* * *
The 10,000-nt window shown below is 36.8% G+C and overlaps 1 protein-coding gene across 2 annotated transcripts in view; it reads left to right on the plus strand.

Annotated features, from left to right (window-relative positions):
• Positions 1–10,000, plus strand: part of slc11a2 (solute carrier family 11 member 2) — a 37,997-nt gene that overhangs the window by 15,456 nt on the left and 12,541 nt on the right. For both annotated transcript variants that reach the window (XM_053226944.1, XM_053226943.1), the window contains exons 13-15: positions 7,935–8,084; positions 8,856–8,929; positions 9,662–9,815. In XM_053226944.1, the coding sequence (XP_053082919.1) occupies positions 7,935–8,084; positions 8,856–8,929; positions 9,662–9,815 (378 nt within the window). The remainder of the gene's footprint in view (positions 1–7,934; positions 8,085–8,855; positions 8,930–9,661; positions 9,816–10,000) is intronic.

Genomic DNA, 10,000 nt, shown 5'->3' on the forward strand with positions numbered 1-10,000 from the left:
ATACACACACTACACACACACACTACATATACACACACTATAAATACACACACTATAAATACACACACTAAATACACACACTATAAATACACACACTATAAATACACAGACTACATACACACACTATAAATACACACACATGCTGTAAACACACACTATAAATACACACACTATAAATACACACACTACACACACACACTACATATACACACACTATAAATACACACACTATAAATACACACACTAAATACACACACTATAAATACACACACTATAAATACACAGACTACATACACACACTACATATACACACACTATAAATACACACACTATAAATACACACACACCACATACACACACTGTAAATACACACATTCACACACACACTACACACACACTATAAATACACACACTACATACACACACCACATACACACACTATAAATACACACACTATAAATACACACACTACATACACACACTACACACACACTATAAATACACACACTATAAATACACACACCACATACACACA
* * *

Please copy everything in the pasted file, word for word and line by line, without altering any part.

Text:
The 10,000-nt window shown below is 36.8% G+C and overlaps 1 protein-coding gene across 2 annotated transcripts in view; it reads left to right on the plus strand.

Annotated features, from left to right (window-relative positions):
• Positions 1–10,000, plus strand: part of slc11a2 (solute carrier family 11 member 2) — a 37,997-nt gene that overhangs the window by 15,456 nt on the left and 12,541 nt on the right. For both annotated transcript variants that reach the window (XM_053226944.1, XM_053226943.1), the window contains exons 13-15: positions 7,935–8,084; positions 8,856–8,929; positions 9,662–9,815. In XM_053226944.1, the coding sequence (XP_053082919.1) occupies positions 7,935–8,084; positions 8,856–8,929; positions 9,662–9,815 (378 nt within the window). The remainder of the gene's footprint in view (positions 1–7,934; positions 8,085–8,855; positions 8,930–9,661; positions 9,816–10,000) is intronic.

Genomic DNA, 10,000 nt, shown 5'->3' on the forward strand with positions numbered 1-10,000 from the left:
ATACACACACTACACACACACACTACATATACACACACTATAAATACACACACTATAAATACACACACTAAATACACACACTATAAATACACACACTATAAATACACAGACTACATACACACACTATAAATACACACACATGCTGTAAACACACACTATAAATACACACACTATAAATACACACACTACACACACACACTACATATACACACACTATAAATACACACACTATAAATACACACACTAAATACACACACTATAAATACACACACTATAAATACACAGACTACATACACACACTACATATACACACACTATAAATACACACACTATAAATACACACACACCACATACACACACTGTAAATACACACATTCACACACACACTACACACACACTATAAATACACACACTACATACACACACCACATACACACACTATAAATACACACACTATAAATACACACACTACATACACACACTACACACACACTATAAATACACACACTATAAATACACACACCACATACACACA